There is a close relationship between modern concepts of progress and man's attempt to control the forces of nature. From the time of the Renaissance, man has tended to evaluate nearly all the advances of society and science in terms of the amount of power over the natural world which they gave him. The word "power," however, has many shades of meaning. To the men of the Renaissance and the Enlightenment, it would have seemed preposterous that power over nature meant more than living in harmony with the natural world. Like the animals around him, man was a product of natural forces and depended upon nature for his survival and wellbeing. What made him unique in the animal kingdom was his ability to reason. This faculty gave him the power to remove fortuity from his relationship to nature, to bring a certain degree of guidance to natural processes. He could try to mitigate the harshness of the natural world and make the interplay of natural forces relatively benign. Power over nature was regarded as the ability of man to enter into conscious symbiosis with the biotic world.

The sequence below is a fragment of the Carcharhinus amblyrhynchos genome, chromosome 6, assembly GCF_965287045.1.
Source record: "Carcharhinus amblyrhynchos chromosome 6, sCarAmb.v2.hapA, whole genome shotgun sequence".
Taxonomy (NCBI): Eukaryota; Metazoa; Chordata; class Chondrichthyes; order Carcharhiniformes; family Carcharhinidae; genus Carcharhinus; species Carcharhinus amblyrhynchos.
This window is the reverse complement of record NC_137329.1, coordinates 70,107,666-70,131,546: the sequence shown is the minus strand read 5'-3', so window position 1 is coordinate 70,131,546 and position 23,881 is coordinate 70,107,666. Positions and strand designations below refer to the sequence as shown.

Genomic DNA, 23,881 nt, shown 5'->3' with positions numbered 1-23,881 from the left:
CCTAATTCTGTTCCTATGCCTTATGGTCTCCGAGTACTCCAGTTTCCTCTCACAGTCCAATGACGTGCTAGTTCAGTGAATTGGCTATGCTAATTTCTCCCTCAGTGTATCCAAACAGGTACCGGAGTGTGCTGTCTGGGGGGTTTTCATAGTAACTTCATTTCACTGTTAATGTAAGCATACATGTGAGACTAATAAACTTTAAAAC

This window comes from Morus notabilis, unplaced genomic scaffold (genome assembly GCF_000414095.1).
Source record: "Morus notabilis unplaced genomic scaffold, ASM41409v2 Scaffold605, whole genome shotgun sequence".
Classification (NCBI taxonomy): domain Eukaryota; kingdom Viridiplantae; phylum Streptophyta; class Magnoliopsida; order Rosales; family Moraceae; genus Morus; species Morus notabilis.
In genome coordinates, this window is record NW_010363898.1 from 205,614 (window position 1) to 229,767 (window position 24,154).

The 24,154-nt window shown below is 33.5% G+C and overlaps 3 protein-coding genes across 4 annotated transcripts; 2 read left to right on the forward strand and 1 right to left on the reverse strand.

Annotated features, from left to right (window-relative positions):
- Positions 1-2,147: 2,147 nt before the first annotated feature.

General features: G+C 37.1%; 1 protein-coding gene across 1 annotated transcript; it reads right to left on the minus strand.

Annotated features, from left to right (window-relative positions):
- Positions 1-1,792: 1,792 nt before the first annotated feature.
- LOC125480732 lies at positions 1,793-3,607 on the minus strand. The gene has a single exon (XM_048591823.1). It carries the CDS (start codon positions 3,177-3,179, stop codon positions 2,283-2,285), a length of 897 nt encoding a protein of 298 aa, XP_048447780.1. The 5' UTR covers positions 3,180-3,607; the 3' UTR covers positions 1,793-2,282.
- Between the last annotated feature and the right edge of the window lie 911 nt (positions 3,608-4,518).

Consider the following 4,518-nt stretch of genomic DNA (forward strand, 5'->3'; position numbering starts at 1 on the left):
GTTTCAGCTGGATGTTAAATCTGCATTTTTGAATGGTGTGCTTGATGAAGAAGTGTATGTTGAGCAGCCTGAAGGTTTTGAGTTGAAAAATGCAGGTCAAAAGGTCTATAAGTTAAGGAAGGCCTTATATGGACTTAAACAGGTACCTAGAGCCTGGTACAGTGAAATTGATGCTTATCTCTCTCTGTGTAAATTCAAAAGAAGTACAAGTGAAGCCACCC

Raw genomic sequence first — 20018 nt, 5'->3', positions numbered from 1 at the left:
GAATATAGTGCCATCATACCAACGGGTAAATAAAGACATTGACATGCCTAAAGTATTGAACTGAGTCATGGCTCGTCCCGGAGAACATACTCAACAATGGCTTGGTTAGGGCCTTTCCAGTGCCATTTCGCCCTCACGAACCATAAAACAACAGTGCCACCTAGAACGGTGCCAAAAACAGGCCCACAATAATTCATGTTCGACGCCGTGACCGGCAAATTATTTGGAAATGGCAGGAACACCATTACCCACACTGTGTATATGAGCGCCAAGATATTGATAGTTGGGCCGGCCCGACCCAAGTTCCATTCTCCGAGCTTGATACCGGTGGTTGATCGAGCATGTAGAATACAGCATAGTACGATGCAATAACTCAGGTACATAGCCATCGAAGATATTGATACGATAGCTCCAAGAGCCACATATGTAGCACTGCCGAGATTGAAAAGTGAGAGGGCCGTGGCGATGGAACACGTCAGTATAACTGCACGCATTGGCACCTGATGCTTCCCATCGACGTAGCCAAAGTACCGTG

With the Industrial Revolution, the concept of power over nature underwent a radical change. The word "nature" was replaced by the phrase "natural resources." The new captains of industry regarded land, forests, and wildlife as materials for wanton exploitation. The progress of man was identified with the pillage of nature. The needs of commerce and industry produced a new ideology: There are no dictates of nature that are beyond human transgression. Technology, it was claimed, is capable of giving man complete mastery over the natural world. If these notions seem naive today, it is because the needless, often senseless, conflict between man and nature is yielding unexpected consequences. We are now learning that the more man works against nature, the more deeply entangled he becomes in the very forces he seeks to master.